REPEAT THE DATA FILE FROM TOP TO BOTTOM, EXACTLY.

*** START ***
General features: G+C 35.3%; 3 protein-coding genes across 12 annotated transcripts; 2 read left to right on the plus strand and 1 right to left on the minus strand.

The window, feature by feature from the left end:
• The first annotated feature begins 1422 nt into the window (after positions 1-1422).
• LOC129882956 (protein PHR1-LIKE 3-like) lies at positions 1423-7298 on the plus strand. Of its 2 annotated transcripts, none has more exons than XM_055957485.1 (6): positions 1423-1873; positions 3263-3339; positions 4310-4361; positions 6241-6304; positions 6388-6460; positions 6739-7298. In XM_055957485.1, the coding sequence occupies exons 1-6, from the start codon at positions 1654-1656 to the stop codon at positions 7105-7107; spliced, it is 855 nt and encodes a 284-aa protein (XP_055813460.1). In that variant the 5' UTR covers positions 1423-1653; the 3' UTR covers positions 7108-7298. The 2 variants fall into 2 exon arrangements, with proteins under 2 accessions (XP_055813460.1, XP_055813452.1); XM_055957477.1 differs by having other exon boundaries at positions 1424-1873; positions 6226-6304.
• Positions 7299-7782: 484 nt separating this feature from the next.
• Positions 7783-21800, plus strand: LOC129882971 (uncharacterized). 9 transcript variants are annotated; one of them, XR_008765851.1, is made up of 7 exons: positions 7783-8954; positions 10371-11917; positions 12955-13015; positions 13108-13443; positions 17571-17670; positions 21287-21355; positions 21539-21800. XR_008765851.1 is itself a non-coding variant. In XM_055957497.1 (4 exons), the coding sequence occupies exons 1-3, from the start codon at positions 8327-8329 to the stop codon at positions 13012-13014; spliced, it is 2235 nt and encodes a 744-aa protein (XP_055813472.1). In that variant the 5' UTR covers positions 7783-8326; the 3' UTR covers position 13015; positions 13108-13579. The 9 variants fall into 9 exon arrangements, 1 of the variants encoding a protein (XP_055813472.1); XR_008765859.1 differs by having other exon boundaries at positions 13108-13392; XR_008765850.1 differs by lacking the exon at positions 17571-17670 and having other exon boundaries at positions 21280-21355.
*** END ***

General features: G+C 35.3%; 3 protein-coding genes across 12 annotated transcripts; 2 read left to right on the plus strand and 1 right to left on the minus strand.

The window, feature by feature from the left end:
• The first annotated feature begins 1422 nt into the window (after positions 1-1422).
• LOC129882956 (protein PHR1-LIKE 3-like) lies at positions 1423-7298 on the plus strand. Of its 2 annotated transcripts, none has more exons than XM_055957485.1 (6): positions 1423-1873; positions 3263-3339; positions 4310-4361; positions 6241-6304; positions 6388-6460; positions 6739-7298. In XM_055957485.1, the coding sequence occupies exons 1-6, from the start codon at positions 1654-1656 to the stop codon at positions 7105-7107; spliced, it is 855 nt and encodes a 284-aa protein (XP_055813460.1). In that variant the 5' UTR covers positions 1423-1653; the 3' UTR covers positions 7108-7298. The 2 variants fall into 2 exon arrangements, with proteins under 2 accessions (XP_055813460.1, XP_055813452.1); XM_055957477.1 differs by having other exon boundaries at positions 1424-1873; positions 6226-6304.
• Positions 7299-7782: 484 nt separating this feature from the next.
• Positions 7783-21800, plus strand: LOC129882971 (uncharacterized). 9 transcript variants are annotated; one of them, XR_008765851.1, is made up of 7 exons: positions 7783-8954; positions 10371-11917; positions 12955-13015; positions 13108-13443; positions 17571-17670; positions 21287-21355; positions 21539-21800. XR_008765851.1 is itself a non-coding variant. In XM_055957497.1 (4 exons), the coding sequence occupies exons 1-3, from the start codon at positions 8327-8329 to the stop codon at positions 13012-13014; spliced, it is 2235 nt and encodes a 744-aa protein (XP_055813472.1). In that variant the 5' UTR covers positions 7783-8326; the 3' UTR covers position 13015; positions 13108-13579. The 9 variants fall into 9 exon arrangements, 1 of the variants encoding a protein (XP_055813472.1); XR_008765859.1 differs by having other exon boundaries at positions 13108-13392; XR_008765850.1 differs by lacking the exon at positions 17571-17670 and having other exon boundaries at positions 21280-21355.